How to safeguard your lifestyle against rising home loan costs.
Some of you may remember when interest rates were much higher, at about 10 percent, which we thought was cheap considering our parents’ generation paid 17 percent. When it comes to the property market, especially lending, interest rates generate plenty of discussion.
Considering how high interest rates have been in the past, now would seem a good time to take out a home loan.
But what happens when interest rates rise? A recent RACQ survey* revealed one in 10 Queenslanders had experienced difficulties in meeting their loan repayments in the past 12 months, even in this low-rate environment.
Surprisingly, the main method of saving money was opting to change home loan providers.
There are a few things you can do to save money before switching home loan providers. Ask your current lender if you’re on the best rate available and consider splitting your loan to lock in a portion at a cheaper fixed rate. The danger with continuously chasing the lowest rate by switching providers is that the cost of establishing a new loan, including Lenders Mortgage Insurance and establishment and exit fees, can sometimes outweigh the benefits. More importantly, once interest rates rise, they will rise across the market so it will be difficult to continue to save money by switching loan providers.
In preparation for the inevitable rate rise, the Australian Prudential Regulation Authority (APRA) increased the minimum interest rate buffer it expects banks to use when assessing the serviceability of home loan applications. This means prospective home buyers will now need to show banks that they can afford loan repayments at an interest rate that is at least three percentage points above the loan product rate.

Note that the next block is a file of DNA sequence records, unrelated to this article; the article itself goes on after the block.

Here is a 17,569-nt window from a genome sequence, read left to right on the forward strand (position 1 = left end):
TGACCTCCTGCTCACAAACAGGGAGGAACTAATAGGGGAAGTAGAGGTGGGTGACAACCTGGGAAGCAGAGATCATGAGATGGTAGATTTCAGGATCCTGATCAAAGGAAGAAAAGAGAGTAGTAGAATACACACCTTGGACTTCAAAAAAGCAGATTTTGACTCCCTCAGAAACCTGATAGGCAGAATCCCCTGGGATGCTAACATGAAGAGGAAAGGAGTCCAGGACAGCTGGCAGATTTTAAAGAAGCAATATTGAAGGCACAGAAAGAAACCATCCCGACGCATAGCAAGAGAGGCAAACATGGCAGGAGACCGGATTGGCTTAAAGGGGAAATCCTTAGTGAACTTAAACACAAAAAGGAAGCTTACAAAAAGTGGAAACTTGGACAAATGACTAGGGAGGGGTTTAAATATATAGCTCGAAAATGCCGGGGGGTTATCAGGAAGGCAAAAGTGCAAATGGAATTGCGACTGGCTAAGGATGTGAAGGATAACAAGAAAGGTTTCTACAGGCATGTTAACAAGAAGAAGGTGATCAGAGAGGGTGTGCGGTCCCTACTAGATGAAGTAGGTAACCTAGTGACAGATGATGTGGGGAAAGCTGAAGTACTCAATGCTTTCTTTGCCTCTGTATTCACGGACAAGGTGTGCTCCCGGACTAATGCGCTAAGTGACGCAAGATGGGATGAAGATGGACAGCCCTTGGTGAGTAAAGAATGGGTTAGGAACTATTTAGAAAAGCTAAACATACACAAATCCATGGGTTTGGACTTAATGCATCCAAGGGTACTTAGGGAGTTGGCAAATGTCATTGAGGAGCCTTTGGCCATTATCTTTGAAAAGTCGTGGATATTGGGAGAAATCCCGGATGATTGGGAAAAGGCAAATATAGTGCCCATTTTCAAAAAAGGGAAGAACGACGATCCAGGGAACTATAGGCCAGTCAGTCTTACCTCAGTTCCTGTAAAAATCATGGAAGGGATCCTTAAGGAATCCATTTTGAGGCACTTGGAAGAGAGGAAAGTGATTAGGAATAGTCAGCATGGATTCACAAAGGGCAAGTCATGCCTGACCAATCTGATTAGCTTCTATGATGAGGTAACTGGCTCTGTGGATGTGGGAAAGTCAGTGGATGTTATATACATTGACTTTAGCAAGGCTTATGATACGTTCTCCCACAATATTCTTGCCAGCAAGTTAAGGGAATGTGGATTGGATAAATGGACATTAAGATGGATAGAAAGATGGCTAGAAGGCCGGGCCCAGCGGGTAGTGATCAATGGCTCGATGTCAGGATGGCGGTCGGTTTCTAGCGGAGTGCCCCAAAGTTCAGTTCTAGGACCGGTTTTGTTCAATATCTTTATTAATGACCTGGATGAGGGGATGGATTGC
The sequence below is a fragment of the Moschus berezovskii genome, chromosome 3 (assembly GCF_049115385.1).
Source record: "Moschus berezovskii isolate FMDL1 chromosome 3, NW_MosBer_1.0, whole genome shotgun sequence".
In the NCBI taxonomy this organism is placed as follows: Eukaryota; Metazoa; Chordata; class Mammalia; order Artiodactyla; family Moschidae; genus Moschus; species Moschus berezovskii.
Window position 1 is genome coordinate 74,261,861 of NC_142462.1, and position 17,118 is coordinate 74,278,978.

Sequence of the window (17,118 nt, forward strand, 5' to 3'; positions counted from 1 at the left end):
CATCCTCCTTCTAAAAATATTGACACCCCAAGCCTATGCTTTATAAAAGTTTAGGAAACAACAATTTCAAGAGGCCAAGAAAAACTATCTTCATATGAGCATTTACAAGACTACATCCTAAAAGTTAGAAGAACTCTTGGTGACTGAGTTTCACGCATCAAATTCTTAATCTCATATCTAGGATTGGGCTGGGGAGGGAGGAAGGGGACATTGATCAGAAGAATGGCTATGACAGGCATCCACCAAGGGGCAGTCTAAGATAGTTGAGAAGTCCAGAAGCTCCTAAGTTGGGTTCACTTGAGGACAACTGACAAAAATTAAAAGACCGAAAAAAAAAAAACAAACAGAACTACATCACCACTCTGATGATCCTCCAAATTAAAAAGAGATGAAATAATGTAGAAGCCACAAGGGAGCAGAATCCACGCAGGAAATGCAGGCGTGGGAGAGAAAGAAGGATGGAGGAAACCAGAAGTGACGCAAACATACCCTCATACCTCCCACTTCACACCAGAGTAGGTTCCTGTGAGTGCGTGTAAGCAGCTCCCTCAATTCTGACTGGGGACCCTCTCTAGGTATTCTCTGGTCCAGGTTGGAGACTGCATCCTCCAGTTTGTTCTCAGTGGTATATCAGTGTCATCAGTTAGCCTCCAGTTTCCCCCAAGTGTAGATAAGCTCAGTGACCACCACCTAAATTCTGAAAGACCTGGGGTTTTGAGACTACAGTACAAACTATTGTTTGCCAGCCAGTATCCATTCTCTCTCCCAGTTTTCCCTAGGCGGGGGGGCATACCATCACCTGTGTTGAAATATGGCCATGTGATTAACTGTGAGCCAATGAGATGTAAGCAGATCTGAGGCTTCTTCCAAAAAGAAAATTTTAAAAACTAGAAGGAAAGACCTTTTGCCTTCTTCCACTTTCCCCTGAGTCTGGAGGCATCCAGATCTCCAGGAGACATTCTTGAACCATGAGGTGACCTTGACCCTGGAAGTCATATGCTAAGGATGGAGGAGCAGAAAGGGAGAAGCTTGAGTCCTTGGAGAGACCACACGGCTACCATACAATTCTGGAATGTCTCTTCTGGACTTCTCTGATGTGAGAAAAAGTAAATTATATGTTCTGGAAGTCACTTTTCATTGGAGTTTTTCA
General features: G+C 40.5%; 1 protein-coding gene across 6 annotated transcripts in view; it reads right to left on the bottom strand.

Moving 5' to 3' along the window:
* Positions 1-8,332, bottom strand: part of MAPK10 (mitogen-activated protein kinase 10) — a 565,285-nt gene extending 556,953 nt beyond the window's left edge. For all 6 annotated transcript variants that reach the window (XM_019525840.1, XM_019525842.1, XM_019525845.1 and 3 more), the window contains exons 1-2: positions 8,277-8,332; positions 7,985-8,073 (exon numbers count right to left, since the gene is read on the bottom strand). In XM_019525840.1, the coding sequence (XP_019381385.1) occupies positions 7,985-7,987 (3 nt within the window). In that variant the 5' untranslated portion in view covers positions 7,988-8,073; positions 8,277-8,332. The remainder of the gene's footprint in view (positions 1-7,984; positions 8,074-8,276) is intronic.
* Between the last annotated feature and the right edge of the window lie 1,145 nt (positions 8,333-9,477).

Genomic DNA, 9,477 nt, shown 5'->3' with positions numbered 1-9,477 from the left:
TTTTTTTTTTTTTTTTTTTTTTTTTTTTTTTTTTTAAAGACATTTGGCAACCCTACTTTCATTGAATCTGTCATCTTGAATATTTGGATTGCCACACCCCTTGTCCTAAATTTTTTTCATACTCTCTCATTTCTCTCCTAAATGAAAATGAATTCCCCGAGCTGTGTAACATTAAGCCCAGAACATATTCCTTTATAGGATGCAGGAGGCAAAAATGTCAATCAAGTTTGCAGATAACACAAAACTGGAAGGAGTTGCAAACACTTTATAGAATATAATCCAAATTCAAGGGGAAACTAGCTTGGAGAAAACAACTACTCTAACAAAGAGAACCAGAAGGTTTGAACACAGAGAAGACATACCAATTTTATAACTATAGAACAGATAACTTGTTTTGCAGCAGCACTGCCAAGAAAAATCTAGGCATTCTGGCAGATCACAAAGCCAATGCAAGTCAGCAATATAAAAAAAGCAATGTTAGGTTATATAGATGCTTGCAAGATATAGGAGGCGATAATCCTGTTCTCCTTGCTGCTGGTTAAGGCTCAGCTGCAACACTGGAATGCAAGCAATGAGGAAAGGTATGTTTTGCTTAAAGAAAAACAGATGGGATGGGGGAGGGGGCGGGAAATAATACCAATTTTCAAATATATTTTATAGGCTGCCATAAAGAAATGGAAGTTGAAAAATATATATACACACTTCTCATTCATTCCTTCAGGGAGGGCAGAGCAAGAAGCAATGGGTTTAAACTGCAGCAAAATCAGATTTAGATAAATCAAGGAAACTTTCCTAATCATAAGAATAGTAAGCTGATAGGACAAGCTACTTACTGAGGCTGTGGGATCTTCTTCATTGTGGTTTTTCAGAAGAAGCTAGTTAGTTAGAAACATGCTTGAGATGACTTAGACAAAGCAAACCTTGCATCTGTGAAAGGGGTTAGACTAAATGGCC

APRA’s actions should help to ensure new borrowers, or those who switch home loan providers, are able to afford the debt they are taking on, both now and into the future. What can you do now to safeguard against the unavoidable home loan rate rise?
It is important to remember that planning for the unexpected and paying down a loan will provide you not only more peace of mind should your circumstances change, but will also work towards your overall financial wellbeing.
*Source: RACQ Quarterly Omnibus
The information in this article has been prepared for general information purposes only and is not intended as legal advice or specific advice to any particular person. Any advice contained in the document is general advice, not intended as legal advice or professional advice and does not take into account any person’s particular circumstances. Before acting on anything based on this advice you should consider its appropriateness to you, having regard to your objectives and needs.